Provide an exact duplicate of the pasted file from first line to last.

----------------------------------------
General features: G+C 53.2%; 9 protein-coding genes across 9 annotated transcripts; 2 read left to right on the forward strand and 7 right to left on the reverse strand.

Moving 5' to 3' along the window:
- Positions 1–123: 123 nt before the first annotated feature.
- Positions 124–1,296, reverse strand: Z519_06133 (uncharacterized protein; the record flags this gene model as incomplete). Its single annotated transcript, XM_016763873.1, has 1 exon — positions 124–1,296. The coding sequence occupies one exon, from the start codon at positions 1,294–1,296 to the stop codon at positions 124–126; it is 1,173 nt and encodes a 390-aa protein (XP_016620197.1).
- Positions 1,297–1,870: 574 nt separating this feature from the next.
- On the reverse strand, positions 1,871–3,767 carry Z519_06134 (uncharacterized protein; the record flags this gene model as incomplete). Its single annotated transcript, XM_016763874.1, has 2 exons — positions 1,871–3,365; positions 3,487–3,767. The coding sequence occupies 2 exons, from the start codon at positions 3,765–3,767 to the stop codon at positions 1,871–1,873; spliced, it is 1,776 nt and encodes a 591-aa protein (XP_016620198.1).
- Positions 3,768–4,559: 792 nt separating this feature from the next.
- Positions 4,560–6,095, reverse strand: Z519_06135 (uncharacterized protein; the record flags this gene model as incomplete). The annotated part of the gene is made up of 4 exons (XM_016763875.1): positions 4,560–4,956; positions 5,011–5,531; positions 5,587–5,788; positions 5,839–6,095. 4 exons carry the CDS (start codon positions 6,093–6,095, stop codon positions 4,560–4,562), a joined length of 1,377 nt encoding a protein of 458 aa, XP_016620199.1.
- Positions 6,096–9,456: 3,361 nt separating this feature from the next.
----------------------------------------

General features: G+C 53.2%; 9 protein-coding genes across 9 annotated transcripts; 2 read left to right on the forward strand and 7 right to left on the reverse strand.

Moving 5' to 3' along the window:
- Positions 1–123: 123 nt before the first annotated feature.
- Positions 124–1,296, reverse strand: Z519_06133 (uncharacterized protein; the record flags this gene model as incomplete). Its single annotated transcript, XM_016763873.1, has 1 exon — positions 124–1,296. The coding sequence occupies one exon, from the start codon at positions 1,294–1,296 to the stop codon at positions 124–126; it is 1,173 nt and encodes a 390-aa protein (XP_016620197.1).
- Positions 1,297–1,870: 574 nt separating this feature from the next.
- On the reverse strand, positions 1,871–3,767 carry Z519_06134 (uncharacterized protein; the record flags this gene model as incomplete). Its single annotated transcript, XM_016763874.1, has 2 exons — positions 1,871–3,365; positions 3,487–3,767. The coding sequence occupies 2 exons, from the start codon at positions 3,765–3,767 to the stop codon at positions 1,871–1,873; spliced, it is 1,776 nt and encodes a 591-aa protein (XP_016620198.1).
- Positions 3,768–4,559: 792 nt separating this feature from the next.
- Positions 4,560–6,095, reverse strand: Z519_06135 (uncharacterized protein; the record flags this gene model as incomplete). The annotated part of the gene is made up of 4 exons (XM_016763875.1): positions 4,560–4,956; positions 5,011–5,531; positions 5,587–5,788; positions 5,839–6,095. 4 exons carry the CDS (start codon positions 6,093–6,095, stop codon positions 4,560–4,562), a joined length of 1,377 nt encoding a protein of 458 aa, XP_016620199.1.
- Positions 6,096–9,456: 3,361 nt separating this feature from the next.